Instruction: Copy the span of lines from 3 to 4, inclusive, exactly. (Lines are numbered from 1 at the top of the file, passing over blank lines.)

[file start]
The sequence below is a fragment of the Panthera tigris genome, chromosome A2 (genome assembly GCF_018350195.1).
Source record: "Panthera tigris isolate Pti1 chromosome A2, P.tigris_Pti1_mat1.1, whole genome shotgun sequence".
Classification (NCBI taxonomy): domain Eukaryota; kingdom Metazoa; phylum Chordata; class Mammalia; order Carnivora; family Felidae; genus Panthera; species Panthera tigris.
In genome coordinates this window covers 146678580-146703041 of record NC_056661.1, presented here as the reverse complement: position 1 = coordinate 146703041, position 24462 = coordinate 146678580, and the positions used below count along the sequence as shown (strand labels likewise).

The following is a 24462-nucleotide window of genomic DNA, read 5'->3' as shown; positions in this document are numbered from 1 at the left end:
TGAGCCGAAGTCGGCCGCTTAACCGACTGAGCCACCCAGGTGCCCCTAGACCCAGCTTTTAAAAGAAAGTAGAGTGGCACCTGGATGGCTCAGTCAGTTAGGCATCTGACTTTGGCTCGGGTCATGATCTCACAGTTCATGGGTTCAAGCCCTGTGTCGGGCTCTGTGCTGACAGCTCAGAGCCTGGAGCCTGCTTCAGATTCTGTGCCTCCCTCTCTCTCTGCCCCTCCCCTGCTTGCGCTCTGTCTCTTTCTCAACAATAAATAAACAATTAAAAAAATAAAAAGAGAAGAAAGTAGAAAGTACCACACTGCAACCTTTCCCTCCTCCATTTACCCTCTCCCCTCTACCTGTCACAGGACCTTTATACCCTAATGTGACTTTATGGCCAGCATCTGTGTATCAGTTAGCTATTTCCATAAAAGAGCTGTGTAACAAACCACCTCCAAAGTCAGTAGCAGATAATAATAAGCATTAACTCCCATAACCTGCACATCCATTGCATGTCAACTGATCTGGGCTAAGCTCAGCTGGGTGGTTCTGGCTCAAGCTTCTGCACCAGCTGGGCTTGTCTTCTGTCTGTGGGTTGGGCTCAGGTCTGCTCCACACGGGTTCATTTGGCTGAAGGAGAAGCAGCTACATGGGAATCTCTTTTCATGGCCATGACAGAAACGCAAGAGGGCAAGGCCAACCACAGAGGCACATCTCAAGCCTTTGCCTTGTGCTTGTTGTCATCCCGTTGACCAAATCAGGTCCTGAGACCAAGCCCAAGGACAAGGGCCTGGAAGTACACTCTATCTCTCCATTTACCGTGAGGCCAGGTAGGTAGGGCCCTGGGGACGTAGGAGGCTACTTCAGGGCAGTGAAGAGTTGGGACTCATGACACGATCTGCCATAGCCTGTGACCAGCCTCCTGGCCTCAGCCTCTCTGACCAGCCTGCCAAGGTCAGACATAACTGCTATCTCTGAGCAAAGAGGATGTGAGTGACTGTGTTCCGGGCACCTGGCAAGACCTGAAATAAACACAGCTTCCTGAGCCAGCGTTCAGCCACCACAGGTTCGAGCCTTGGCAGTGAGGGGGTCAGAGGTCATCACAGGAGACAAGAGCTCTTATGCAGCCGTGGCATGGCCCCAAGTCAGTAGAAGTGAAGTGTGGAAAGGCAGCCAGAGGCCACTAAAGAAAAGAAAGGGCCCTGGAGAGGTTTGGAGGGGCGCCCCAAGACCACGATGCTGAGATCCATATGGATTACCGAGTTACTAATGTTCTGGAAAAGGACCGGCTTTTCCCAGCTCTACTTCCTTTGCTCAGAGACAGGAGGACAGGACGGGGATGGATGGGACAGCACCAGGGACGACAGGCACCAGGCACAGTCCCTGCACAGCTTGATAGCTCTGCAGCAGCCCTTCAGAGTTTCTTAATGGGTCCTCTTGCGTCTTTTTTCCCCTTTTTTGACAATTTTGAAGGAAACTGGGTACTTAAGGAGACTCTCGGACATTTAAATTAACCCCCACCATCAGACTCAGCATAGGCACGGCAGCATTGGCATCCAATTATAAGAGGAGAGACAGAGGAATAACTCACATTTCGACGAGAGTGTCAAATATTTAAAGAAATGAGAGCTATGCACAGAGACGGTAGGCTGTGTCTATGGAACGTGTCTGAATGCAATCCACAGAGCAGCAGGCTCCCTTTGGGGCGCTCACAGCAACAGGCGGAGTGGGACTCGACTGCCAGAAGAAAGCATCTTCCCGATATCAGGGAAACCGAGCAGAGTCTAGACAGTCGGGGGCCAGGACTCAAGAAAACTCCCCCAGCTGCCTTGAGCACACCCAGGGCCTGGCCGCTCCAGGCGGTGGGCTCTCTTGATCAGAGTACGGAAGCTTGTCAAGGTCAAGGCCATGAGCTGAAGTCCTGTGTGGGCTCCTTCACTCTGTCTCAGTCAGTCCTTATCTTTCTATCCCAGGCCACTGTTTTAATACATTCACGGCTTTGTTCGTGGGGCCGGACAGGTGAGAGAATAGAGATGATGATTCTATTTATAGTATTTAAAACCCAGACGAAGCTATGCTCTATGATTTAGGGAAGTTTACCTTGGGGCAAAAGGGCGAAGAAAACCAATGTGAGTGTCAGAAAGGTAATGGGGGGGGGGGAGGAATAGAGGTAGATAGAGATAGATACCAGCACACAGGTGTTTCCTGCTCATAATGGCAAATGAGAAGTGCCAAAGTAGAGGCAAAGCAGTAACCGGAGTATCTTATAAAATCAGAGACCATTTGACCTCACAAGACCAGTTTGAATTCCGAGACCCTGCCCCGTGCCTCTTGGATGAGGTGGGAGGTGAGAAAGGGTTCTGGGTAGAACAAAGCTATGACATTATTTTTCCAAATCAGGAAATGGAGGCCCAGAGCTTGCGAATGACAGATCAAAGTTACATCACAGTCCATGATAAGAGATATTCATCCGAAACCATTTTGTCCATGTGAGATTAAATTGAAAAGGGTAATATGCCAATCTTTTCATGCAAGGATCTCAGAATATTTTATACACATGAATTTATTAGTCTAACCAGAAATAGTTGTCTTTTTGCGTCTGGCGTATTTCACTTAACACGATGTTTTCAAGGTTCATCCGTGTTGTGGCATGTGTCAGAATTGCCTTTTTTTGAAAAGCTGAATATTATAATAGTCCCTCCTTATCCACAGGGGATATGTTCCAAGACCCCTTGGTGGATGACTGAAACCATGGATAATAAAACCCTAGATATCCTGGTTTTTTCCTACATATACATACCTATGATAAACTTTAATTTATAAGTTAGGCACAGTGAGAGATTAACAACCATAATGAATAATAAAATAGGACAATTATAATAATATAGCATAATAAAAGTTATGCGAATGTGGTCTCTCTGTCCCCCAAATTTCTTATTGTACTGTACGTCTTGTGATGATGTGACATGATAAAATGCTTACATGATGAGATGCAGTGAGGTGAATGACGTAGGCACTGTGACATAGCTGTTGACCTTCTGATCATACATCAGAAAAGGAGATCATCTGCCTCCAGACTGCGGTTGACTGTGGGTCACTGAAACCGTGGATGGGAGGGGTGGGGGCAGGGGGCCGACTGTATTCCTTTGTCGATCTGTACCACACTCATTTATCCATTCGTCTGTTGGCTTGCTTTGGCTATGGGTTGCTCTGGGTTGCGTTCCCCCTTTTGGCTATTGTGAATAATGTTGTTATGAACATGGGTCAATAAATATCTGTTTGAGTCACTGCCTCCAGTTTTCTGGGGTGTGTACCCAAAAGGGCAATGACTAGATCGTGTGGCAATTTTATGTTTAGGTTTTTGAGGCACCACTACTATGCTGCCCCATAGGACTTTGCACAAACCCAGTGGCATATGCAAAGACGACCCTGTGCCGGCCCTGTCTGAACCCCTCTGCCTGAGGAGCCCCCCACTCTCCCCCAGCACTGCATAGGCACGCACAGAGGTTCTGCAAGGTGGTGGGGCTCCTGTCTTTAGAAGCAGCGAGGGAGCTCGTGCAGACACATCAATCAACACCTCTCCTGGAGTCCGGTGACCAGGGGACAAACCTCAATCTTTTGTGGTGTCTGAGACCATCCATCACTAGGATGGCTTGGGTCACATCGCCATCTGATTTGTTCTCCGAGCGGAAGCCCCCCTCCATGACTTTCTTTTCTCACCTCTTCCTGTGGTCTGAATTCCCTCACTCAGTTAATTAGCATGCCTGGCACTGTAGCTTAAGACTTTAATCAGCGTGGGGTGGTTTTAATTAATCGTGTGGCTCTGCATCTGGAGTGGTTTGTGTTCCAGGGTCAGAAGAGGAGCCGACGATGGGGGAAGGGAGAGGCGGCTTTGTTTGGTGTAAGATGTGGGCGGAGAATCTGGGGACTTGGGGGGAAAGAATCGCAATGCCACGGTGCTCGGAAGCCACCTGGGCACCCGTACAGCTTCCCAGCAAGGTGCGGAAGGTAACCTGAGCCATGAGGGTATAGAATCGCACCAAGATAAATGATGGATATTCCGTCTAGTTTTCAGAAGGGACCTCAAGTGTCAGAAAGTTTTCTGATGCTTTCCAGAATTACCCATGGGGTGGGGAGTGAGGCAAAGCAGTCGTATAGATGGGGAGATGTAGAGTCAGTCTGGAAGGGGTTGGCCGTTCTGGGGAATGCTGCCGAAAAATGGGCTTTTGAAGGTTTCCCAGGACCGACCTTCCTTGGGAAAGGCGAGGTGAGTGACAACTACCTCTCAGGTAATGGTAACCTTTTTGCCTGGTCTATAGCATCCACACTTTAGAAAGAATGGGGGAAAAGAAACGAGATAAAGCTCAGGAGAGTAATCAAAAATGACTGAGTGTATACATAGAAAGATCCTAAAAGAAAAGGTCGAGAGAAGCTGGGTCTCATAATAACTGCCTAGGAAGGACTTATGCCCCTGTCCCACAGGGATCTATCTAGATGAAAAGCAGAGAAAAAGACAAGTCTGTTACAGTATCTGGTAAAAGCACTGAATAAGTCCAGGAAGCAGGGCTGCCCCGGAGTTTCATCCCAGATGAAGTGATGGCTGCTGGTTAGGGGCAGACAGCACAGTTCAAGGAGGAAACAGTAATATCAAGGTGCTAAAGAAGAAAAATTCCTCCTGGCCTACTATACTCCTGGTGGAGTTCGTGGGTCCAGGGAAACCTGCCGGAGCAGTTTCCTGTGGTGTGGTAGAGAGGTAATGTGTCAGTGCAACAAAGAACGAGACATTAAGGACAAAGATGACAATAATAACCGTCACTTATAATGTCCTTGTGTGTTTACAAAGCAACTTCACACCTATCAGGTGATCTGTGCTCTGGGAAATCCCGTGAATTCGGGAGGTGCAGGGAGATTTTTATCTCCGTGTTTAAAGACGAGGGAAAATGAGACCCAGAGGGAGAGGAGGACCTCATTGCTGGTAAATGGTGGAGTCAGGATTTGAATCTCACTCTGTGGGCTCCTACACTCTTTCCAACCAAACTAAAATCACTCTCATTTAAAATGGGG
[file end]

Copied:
Classification (NCBI taxonomy): domain Eukaryota; kingdom Metazoa; phylum Chordata; class Mammalia; order Carnivora; family Felidae; genus Panthera; species Panthera tigris.
In genome coordinates this window covers 146678580-146703041 of record NC_056661.1, presented here as the reverse complement: position 1 = coordinate 146703041, position 24462 = coordinate 146678580, and the positions used below count along the sequence as shown (strand labels likewise).